From Puppets to Children's Musicals, Jim Camacho Isn't Slowing Down

From the moment Jim Camacho and his brother John came onto the scene with the band the Goods in the late ’80s and early ’90s, he's been a steady presence in South Florida music. Aside from releasing a series of nearly flawless solo albums, he's continued to spread his wings, a homegrown one-man artistic industry that's spawned musicals, children's theater productions, and various side projects that have found him collaborating with the area's finest.

On the eve of his gig at the South Miami-Dade Cultural Arts Center — his first local performance in quite some time — New Times sat down with the tireless Camacho to catch up on his seemingly nonstop array of new projects.

New Times: What can the audience expect at the upcoming show?
Jim Camacho: I've been doing a lot of writing and recording over the last few months, so this will be my first show in a very long time, and I'm excited to play there. I was part of their grand opening in October 2011. I'll perform in their intimate Black Box Theater and celebrate the release of my new single and video, "Please Come Home." It's kind of a homecoming for me. I’ll be playing songs from my days with The Goods up to new songs that haven't been released. Other surprises and special guests planned.

What are you working on these days?
I haven't been putting out full-length albums these days, but I am putting out singles with videos every couple of months. I've also been writing musicals and writing for other artists from the U.S. and from across the pond. I just finished a new children's musical called Digging for Bones, about a group of time-traveling paleontologists and a friendly T. rex dinosaur skeleton. I'm also working on music for a new series by puppeteer Noel MacNeal called The Show Me Show, as well as working on a couple of other musicals for 2016. And with all the free time left over, I've been struggling to finish mixing the live recording of my musical Fools' Paradise, which was performed in February at Churchill's Pub. I hope to be able to share some of that live footage with my YouTube subscribers soon.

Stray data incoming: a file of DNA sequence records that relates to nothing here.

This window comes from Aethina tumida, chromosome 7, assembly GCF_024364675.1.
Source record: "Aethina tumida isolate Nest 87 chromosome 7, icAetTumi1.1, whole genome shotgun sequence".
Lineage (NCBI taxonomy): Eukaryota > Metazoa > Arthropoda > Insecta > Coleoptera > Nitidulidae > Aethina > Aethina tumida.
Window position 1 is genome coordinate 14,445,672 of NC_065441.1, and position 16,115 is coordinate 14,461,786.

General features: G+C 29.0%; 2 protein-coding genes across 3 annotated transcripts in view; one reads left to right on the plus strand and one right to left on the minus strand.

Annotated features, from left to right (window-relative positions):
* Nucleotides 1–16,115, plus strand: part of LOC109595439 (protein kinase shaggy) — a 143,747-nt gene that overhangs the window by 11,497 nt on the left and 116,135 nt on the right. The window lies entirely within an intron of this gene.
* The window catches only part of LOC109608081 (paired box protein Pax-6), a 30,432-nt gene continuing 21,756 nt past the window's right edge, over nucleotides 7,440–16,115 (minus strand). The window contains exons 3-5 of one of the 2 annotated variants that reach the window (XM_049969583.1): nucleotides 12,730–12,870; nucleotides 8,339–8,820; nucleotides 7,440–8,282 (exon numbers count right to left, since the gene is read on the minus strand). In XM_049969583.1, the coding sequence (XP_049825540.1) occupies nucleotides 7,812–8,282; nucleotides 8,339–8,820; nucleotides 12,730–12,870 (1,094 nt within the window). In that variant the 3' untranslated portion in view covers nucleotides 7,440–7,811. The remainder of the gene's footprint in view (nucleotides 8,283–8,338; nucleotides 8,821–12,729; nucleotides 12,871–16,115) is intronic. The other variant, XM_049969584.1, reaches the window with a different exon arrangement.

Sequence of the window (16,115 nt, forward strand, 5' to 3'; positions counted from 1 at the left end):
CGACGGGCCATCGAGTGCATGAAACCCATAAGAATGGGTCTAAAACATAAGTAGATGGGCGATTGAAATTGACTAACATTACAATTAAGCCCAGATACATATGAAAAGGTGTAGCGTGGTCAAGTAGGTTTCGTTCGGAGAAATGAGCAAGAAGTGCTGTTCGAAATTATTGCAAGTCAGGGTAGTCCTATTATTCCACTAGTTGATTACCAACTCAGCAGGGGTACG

What are your thoughts about the state of the music scene in South Florida?
It sucks about the recent closings of Tobacco Road and the Stage Miami. But when you are a South Florida musician, you discover pretty quickly that Miami is a tourist town. Venues come and go. It's always been hard for live bands in South Florida. When the Goods first started, we used to pass out "Support Local Music" flyers as a call to action. Having a musically apathetic town makes South Florida bands stronger because you have to fight for your audience. The ones who last are the fighters. Miami will never be like New York City, but all and all, I think the scene is heading in the right direction. Churchill's is still going strong, the noise scene is going strong, Sweat Records is going strong. There are reasons to be optimistic.

Jim Camacho, at 8:30 p.m. Saturday, July 11, at South Miami Dade Cultural Arts Center, 10950 SW 211st St., Miami; 786­-573-­5316; Tickets cost $25 in advance, $35 the day of show via
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Lee Zimmerman